Molly runs the farm as an alternative school for kids who haven't thrived in mainstream education. It's full on, but she wouldn't have it any other way. So when the well-groomed Shelby Dacre turns up at Hope Farm asking to enrol his son Lucas, Molly isn't fazed.
But Lucas is distant and soon Molly realises he might be more of a handful than she anticipated. And then there's the added problem that his dad is distractingly handsome. Molly has her beloved farm to think of - could letting Lucas and Shelby in be a terrible mistake, or the start of something wonderful?
An absolute must-read from the queen of romance Carole Matthews, Molly's story will make your heart sing.




Happiness For Beginners by Carole Matthews was published by Sphere in paperback on 30 May 2019


I'm delighted to welcome Jamie Lee Grenfell to Random Things today
Jamie-Lee has kindly agreed to read and review books for Random Things, and Happiness for Beginners is the first of those reviews.







Hello!  I'm Jamie-Lee
I am a 34 years young. 
I live in Devon with my husband, two children aged 9 and 4 and lots of furry animals! 
I love reading and always have since I can remember. 

My favourite genres are thriller and romance but I am trying out new genres to hopefully widen my range as I am most probably missing out on some really good books



Jamie-Lee's review of Happiness for Beginners by Carole Matthews


This is Carole Matthews thirty first book published. It centres on Molly Baker a thirty eight year old socially awkward woman. 
Molly takes over Hope farm and the few animals living there when her Aunt Hetty passes away. The farm is an under-funded sanctuary where animals and children with no other hope can go and feel loved and accepted. 
Molly has always lived by a strict routine with minimal contact with the outside world, this is until Lucas arrives. Lucas is a troubled young boy expelled from school for starting fires, he is sulky and rude but Molly instantly takes a liking to him. He is angry with the world and most importantly his dad, the famous actor Shelby Darce. 
The chemistry starts to build between Molly and Shelby, and with all good rom-com novels it has you thinking will they, wont they. 
Things start to change quickly on the Farm and Molly has to step far away from her comfort zone to help save her home and the sanctuary she loves more than anything. 
Happiness for beginners is a really enjoyable read, there is happiness, sadness and funny moments that make you want to keep reading. 
I did find some of the storyline predictable but this did not put me off reading more, and enjoying it. Molly is a very likable and well written character; you instantly feel drawn to her and want her to step up and save the farm. All the characters from her lifelong confident friend Bev to the silent and mysterious Alan play a part in the story. 
This is a must for people who enjoy a cosy, easy read with romance and some drama thrown in. 
This is the first book I have read by Carole Matthews, I really enjoyed her style of writing and will be keeping a look out for more of her books.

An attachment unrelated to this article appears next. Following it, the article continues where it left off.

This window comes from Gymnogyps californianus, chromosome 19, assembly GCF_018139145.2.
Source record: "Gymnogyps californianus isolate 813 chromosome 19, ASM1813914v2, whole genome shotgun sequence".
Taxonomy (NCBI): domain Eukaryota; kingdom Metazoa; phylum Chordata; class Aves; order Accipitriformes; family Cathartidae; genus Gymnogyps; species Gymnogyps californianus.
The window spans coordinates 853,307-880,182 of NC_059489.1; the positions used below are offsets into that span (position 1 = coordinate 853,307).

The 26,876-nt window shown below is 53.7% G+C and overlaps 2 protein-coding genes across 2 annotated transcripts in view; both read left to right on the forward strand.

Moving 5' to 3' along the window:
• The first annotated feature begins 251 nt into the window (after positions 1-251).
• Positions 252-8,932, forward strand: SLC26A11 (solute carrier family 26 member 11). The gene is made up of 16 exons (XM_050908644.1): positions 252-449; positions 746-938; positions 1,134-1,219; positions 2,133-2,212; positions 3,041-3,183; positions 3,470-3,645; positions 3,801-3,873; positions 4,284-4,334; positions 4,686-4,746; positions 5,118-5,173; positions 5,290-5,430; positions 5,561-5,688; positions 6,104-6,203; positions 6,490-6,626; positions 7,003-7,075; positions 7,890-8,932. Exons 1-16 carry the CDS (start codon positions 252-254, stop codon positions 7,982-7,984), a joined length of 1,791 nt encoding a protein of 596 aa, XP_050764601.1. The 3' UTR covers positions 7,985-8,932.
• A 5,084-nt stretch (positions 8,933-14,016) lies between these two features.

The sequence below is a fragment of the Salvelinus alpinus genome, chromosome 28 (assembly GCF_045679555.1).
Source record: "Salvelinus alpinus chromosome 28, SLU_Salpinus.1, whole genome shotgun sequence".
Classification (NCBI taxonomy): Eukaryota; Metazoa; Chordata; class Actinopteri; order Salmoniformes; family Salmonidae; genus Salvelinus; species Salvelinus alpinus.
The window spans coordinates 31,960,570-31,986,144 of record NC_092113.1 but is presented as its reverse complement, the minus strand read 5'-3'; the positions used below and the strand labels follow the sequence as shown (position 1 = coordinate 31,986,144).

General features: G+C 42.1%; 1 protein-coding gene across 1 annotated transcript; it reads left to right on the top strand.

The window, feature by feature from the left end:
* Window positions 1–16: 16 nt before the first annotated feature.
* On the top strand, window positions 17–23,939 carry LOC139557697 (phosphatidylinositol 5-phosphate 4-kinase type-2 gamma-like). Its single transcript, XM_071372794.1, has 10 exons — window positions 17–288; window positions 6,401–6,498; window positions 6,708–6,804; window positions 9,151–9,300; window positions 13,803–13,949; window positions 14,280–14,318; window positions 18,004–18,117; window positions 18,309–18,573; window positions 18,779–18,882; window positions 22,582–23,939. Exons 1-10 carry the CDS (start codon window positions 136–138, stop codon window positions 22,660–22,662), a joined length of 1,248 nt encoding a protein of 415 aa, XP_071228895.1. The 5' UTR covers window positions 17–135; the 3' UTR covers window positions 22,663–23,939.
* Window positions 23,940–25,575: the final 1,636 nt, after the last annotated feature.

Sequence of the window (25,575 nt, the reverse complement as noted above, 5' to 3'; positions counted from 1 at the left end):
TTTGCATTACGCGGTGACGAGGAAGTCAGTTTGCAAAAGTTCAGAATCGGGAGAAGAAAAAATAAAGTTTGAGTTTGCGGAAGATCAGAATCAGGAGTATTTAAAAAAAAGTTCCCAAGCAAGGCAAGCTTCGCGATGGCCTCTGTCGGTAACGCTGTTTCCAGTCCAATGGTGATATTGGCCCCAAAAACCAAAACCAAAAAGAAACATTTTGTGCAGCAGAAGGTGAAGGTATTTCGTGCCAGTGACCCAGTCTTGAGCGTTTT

Carole Matthews is the Sunday Times bestselling author of thirty-two novels, including the Top Ten bestsellers Let's Meet on Platform 8, A Whiff of Scandal, For Better, For Worse, A Minor Indiscretion, With or Without You, The Cake Shop in the Garden, Paper Hearts and Summer Kisses, A Cottage by the Sea, The Chocolate Lovers' Club, The Chocolate Lovers' Christmas, The Chocolate Lovers' Wedding, Million Love Songs and  Christmas Cakes & Mistletoe Nights. 

Carole has also been awarded the RNA Outstanding Achievement Award. Her novels dazzle and delight readers all over the world. 

For all the latest news from Carole, visit www.carolematthews.com, follow Carole on Twitter (@carolematthews) and Instagram (matthews.carole) or join the thousands of readers who have become Carole's friend on Facebook (carolematthewsbooks)







Monday, 19 August 2019

The Family Upstairs by Lisa Jewell @lisajewelluk @arrowpublishing #TheFamilyUpstairs





In a large house in London’s fashionable Chelsea, a baby is awake in her cot. Well-fed and cared for, she is happily waiting for someone to pick her up.

In the kitchen lie three decomposing corpses. Close to them is a hastily scrawled note. 

They’ve been dead for several days.

Who has been looking after the baby? 

And where did they go?

Two entangled families.
A house with the darkest of secrets.
A compulsive new thriller from Lisa Jewell.











The Family Upstairs by Lisa Jewell was published by Century / Penguin Random House in hardback on 8 August 2019. My thanks to the publisher who sent my copy for review.


Give me a story about a neglected mansion house, full of secrets, with tragedies hidden away in its depths. Give me a story narrated by characters who may not be trusted. Give me a story told from differing points of view, and that spans across the years. Add in an extremely dysfunctional family, with a hint of obsession and cultish behaviour . Give that to me and I'm one very happy reader.

The Family Upstairs perfectly fits my 'give to me' list.